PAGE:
1 Corinthians 3 / Heidi Kim

1 Corinthians 3 / Heidi Kim


“for you are still of the flesh. For while there is jealousy and strife among you, are you not of the flesh and behaving only in a human way?” (1 Corinthians 3:3)

After all that Paul said in Chapter 2, he states that his exhortation has no influence over the Corinthian church. Why? Paul calls them “people of the flesh” instead of spiritual people, going as far as to call them “infants in Christ.” They are not yet mature enough to hear his teachings. They are blinded by pride, selfishness, and jealousy. We can see here that Paul greatly desires to share deeper teachings with the church, yet is limited in feeding them “milk” because of their spiritual infancy.

Paul continues to rebuke the Corinthians’ way of thinking by proclaiming that although he and Apollos played different roles in ministering to people, they are insignificant because it is God who gave the growth. God is the only one who can move and convict people to repentance. He asks them why they are so concerned about who they follow when in fact, they should not be honoring man but God. 

GOD’S WORKERS (v. 10 – 17)

“each one’s work will become manifest, for the Day will disclose it, because it will be revealed by fire, and the fire will test what sort of work each one has done.” (1 Corinthians 3:13)

Paul says that every believer has a foundation laid down by Jesus; He then compares our lives to building upon this foundation with different materials, ranging from gold and precious jewels to hay and straw. When Jesus comes back, all of our work will be laid before him. It will then be tested through fire to reveal how we lived for God. Whether our work is burned up or not, Paul assures the Corinthians that they will be saved despite suffering loss because of the foundation they have from Jesus.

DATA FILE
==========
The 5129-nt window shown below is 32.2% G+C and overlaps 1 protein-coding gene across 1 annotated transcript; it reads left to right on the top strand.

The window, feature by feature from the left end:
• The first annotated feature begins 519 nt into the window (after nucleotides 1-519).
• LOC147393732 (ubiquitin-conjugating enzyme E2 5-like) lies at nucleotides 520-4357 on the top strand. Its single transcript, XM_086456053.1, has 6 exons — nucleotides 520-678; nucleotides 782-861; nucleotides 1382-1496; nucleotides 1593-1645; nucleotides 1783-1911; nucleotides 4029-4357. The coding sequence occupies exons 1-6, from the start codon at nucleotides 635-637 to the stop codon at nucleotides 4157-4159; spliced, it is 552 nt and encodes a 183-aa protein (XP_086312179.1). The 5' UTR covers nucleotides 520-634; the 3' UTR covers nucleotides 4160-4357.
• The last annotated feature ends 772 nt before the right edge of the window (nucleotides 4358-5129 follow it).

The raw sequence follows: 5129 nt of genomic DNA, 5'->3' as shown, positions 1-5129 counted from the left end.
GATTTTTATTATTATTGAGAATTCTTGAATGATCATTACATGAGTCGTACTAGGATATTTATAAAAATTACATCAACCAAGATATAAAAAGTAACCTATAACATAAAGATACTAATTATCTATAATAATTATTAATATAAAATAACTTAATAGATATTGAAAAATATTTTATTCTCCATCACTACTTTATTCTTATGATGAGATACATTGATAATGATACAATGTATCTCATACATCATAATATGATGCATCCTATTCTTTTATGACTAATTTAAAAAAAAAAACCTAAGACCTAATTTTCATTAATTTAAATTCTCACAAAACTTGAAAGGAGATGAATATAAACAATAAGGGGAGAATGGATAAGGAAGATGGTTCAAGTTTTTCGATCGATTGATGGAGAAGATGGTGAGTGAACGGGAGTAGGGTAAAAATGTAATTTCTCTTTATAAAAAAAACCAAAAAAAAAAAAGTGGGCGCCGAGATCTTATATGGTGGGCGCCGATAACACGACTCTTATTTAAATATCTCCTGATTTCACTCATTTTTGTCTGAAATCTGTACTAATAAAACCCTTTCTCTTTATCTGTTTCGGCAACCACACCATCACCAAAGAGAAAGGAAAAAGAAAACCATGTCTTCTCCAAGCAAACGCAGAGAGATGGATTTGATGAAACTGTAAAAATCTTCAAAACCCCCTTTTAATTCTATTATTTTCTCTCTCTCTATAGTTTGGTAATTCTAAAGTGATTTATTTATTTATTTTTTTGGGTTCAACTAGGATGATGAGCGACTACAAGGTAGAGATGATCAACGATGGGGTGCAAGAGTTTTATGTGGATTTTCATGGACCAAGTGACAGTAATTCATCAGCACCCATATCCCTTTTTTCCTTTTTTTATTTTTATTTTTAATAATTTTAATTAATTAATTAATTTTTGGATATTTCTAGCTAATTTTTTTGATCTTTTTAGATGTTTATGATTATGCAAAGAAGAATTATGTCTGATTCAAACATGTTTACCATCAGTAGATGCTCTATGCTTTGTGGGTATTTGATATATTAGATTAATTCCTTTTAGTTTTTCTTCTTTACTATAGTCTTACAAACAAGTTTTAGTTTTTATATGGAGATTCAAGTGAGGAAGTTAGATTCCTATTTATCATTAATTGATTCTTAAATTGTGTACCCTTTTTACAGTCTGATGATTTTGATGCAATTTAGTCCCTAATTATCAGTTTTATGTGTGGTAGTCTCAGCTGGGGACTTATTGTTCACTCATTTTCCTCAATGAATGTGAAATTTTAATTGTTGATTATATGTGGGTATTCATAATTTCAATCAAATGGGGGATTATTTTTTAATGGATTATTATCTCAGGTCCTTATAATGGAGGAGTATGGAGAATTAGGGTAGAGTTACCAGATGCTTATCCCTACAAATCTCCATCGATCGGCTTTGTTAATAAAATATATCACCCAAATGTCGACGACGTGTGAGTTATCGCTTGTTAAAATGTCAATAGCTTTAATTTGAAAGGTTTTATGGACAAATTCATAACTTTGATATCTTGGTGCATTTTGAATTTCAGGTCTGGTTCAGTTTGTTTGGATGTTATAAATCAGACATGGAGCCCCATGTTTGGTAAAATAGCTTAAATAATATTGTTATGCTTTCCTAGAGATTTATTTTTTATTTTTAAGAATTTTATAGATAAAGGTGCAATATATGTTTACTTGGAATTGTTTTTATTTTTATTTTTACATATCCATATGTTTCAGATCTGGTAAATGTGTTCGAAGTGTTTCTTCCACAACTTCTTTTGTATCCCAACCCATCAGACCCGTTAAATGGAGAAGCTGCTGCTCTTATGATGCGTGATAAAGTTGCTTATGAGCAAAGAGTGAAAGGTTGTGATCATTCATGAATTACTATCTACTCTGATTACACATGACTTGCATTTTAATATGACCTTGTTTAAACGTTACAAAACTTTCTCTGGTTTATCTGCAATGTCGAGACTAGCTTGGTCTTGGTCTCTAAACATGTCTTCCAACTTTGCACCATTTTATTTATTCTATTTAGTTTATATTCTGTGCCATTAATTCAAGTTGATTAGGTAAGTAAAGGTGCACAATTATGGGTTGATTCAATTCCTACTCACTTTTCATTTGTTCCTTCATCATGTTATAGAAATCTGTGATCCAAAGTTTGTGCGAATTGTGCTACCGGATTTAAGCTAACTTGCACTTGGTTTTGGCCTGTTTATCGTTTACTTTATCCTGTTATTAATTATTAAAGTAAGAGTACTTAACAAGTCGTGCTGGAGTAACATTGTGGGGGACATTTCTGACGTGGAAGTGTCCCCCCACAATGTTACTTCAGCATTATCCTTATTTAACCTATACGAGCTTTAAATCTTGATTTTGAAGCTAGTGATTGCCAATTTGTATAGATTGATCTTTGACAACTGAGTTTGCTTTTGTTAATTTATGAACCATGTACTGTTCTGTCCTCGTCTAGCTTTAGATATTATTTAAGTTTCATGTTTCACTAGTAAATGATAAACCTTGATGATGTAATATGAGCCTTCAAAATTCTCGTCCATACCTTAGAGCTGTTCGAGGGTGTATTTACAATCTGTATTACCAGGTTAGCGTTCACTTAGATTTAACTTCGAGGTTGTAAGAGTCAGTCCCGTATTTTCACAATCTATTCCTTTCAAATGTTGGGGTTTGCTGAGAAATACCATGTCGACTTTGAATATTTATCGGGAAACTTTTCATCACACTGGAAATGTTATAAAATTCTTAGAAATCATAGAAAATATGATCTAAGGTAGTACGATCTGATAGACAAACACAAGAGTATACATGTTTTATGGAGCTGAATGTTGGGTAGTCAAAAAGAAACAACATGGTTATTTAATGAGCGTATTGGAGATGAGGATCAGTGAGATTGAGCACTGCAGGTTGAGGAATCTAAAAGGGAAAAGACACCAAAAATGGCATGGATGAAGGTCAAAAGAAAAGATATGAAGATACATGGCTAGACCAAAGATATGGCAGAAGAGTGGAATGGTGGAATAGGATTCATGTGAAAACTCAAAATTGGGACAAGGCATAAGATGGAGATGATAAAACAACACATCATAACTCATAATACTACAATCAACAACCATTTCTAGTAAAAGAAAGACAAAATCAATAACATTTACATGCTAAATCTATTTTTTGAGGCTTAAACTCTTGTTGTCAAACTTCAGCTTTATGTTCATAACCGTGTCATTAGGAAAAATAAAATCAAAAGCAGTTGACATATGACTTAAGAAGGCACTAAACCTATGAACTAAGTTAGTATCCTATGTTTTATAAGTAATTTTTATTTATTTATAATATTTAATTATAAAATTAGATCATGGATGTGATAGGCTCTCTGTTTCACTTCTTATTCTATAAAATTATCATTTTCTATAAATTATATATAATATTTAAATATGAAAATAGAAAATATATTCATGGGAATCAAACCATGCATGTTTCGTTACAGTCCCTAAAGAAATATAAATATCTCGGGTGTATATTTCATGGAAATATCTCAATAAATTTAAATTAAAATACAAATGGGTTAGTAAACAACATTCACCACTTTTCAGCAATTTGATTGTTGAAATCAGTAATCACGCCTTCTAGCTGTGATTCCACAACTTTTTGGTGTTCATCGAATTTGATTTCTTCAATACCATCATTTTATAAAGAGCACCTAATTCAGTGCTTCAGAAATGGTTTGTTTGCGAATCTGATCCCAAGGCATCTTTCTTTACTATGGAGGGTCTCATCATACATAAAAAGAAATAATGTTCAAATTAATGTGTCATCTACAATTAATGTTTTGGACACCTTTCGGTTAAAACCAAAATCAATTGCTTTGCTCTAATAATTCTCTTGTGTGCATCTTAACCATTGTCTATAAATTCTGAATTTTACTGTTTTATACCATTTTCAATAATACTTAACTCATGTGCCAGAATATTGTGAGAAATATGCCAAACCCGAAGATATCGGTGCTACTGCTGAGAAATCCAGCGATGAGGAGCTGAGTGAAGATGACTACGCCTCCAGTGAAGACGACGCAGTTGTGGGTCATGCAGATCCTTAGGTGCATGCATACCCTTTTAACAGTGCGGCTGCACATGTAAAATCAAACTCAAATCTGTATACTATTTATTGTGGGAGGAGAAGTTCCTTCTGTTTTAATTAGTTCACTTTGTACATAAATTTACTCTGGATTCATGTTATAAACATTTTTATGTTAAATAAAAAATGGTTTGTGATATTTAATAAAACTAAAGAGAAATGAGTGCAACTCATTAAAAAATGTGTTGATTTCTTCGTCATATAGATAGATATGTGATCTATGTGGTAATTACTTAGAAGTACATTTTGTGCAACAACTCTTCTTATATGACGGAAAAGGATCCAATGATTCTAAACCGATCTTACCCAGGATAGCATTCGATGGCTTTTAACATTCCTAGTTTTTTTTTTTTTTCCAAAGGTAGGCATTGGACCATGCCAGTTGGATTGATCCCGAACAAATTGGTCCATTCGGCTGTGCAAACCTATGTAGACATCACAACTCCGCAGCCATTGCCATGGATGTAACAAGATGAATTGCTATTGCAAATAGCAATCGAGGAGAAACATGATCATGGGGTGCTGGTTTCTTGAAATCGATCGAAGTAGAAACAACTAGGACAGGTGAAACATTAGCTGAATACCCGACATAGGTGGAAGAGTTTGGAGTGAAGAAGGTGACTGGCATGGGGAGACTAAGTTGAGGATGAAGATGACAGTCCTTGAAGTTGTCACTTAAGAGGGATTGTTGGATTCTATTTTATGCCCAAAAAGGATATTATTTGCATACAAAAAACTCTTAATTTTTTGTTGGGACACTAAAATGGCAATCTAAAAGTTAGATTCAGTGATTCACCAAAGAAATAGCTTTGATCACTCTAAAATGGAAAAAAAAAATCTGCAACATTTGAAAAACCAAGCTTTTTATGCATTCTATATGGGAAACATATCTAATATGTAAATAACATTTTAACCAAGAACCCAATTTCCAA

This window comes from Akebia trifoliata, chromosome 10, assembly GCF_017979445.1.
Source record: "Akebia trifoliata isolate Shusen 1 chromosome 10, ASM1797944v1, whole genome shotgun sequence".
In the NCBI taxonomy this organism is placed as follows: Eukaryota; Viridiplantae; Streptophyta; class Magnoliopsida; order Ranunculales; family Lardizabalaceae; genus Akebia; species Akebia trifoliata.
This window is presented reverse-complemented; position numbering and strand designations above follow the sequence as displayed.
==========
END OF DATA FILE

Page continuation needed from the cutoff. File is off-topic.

Paul then asks the Corinthians if they realize that the Spirit of God dwells within them, thus making them God’s temple. Paul writes to rebuke the Corinthian church; his love for them is evident. He not only challenges them to become more spiritually mature, but also reminds them of their sealed identity in Christ. He implores them to live as those with God’s spirit dwelling within them.


“Let no one deceive himself. If anyone among you thinks that he is wise in this age, let him become a fool that he may become wise.” (1 Corinthians 3:18)

Even the wisest man has wisdom that Paul calls futile compared to God’s wisdom. Paul instead flips the equation and says that in order to be wise, one must be a fool. He consistently emphasizes the importance of humility to the Corinthian church from the beginning of this chapter to the end. Pride is what keeps us as spiritual infants and makes us think we are one another’s saviors. Overall, he debunks the importance of man, including himself. Christ is the one with the power to save, Christ is the one who will judge on the final day, and Christ has wisdom that surpasses any human understanding. He ends the chapter by stating that we belong to God. At the end of the day, everything we do, everything we own, whatever we experience are all under the rulership of God. Therefore, a true understanding of this reality prompts a humble heart that also realizes one’s sanctity as the temple of God.

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